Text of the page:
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PARK RAPIDS LWV: Know your news: misinformation and disinformation

This guide to knowing your news will provide tips on spotting and combating misinformation as well as minimizing information overload.

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Today, information is being sent and received at the speed of light. Consuming news has become increasingly overwhelming and tricky. Often people are unsure if the information they’re getting is 100 percent accurate or they become overwhelmed with the amount of information they are exposed to.

This guide to knowing your news will provide tips on spotting and combating misinformation as well as minimizing information overload.

Avoid false information

Many people are concerned about allegations of “fake news,” which can be described as the intentional or unintentional spread of misinformation through various forms of communication (news outlets, television, radio and social media).

Social media is designed to spread information more rapidly than traditional media. This characteristic can often be helpful, but also means the misinformation and disinformation can spread quickly via shared articles, tweets, posts and images.

Misinformation is any false information, regardless of whether or not it is intentionally created and spread.

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Disinformation is any false information that has been created or distributed with the intent of misleading or deceiving others. It is important to know the difference, as both can be harmful to your news consumption.

Factual vs. false

When reading an article online, consider the source.

If it is from a trustworthy, reputable or major news source, it is more likely the information is fact-based.

Be wary of information on social media that has no listed sources to back up the claims. “Breaking” or shocking news may contain misinformation if not corroborated by other major news sources.

Newspapers, libraries and nonpartisan organizations, like universities and some think tanks, can be good sources for double-checking information.

When reading an article in a newspaper, make sure the article is an objective report. Opinion pieces – like commentaries, letters to the editor and editorials – are typically written with a subjective perspective and based on the discretion of the writer. These are still good to read, but should not be mistaken for objective reports from journalists.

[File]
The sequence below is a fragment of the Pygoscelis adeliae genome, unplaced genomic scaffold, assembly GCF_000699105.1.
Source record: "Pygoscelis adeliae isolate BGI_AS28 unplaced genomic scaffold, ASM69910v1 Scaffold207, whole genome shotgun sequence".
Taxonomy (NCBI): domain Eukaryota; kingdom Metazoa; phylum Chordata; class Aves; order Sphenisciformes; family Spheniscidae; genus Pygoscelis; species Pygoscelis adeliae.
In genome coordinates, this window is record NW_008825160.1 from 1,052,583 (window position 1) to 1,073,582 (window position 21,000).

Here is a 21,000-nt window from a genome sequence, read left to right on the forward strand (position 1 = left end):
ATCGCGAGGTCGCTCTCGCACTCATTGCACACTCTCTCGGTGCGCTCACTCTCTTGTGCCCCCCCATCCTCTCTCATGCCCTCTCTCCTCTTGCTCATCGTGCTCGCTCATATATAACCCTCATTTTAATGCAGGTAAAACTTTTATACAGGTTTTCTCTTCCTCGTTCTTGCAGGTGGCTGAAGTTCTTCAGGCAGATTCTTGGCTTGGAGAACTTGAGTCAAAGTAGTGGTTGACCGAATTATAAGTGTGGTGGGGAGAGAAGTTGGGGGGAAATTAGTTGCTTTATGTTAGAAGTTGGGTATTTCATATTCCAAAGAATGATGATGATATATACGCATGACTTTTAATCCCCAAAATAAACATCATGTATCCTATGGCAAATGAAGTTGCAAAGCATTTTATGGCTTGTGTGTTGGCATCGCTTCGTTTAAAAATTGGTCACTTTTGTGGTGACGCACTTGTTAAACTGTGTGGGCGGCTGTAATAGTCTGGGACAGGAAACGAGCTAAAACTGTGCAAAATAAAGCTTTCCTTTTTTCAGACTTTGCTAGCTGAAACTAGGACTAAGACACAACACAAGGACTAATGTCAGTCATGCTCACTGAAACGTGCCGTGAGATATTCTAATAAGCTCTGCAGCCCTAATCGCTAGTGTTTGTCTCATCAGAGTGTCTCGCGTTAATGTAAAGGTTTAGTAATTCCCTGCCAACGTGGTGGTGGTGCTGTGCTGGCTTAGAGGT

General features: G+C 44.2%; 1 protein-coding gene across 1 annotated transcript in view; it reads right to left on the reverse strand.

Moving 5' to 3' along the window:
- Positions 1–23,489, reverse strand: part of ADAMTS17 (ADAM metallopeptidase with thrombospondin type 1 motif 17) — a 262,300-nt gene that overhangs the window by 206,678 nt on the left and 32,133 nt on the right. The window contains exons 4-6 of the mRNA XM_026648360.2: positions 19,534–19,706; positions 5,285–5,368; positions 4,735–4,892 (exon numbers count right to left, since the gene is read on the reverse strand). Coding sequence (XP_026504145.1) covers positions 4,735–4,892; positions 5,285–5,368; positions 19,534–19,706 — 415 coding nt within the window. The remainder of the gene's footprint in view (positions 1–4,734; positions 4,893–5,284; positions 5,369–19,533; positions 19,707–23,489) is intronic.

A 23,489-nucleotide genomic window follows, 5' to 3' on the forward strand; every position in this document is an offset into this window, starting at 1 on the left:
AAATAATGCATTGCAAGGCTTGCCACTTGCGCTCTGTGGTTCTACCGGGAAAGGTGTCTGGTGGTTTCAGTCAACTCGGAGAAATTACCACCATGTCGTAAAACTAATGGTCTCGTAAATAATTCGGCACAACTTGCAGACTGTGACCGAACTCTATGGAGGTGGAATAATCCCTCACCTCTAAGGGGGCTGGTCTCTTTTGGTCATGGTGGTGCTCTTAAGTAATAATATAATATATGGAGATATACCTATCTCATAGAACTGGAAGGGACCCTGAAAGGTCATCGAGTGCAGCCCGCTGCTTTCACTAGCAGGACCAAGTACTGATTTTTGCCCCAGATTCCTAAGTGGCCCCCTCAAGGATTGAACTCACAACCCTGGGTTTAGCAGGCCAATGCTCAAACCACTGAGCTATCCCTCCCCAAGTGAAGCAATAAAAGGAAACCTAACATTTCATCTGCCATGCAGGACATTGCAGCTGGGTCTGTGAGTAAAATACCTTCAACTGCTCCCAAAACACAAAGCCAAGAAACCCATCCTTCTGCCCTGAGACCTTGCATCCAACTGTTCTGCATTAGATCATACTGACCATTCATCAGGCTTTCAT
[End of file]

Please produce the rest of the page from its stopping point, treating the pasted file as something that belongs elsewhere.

When watching TV, commentary shows on television are fine to watch but may require your own additional research. Commentary shows are also opinion pieces with a subjective perspective and based on the discretion of the show producers and presenters. Do not mistake them for objective reports from journalists.

It’s false…now what?

Once you have decided the information is false, do not share it. However, it is also important to not dismiss it either. Inform others, especially those who may have shared it with you.

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Be wary of images on social media

Misinformation and disinformation can come in various forms, even an image. Heavily-edited images on social media are usually a red flag for misinformation and disinformation, but the edits can sometimes be subtle. Often, misused or misleading images will have completely different sources or origins, like a false description or caption. As part of your research to determine whether an image is misleading or accurate, you can use a reverse image search.

In some web browsers, you can simply right-click on the image and select ‘Search Google for Image.’

You can also download the image or find its URL. Then go to images.google.com or www.tineye.com and upload the image or paste the image’s URL.

How do I make the news less overwhelming?

  • Get your news and information from at least three different sources.
  • At least two of these sources should be bona fide journalism, not commentary, opinion or talk shows.
  • At least two of these sources should be in written format. This allows you to consume information slower, review it and fact-check it. Video news media (like cable news) can throw lots at you fast. Fact-checking and sources are often difficult to track.
  • Local sources, such as MinnPost.com and MPR News, are available statewide. National news from the Associated Press, Reuters and other major outlets are available online.

To find out more details about these topics, videos on how to use the tools mentioned and links to several fact-checking websites, go to https://www.lwvmn.org/know-your-news .

League of Women Voters Park Rapids Area (LWVPRA) is a non-partisan organization. Its mission is to encourage informed and active participation in government through education and advocacy. All LWVPRA programs are free and open to the public. Direct any questions about LWVPRA activities, events or on how to join by emailing lwvparkrapids@lwvmn.org. Follow activities, events on lwvparkrapidsarea.blogspot.com.

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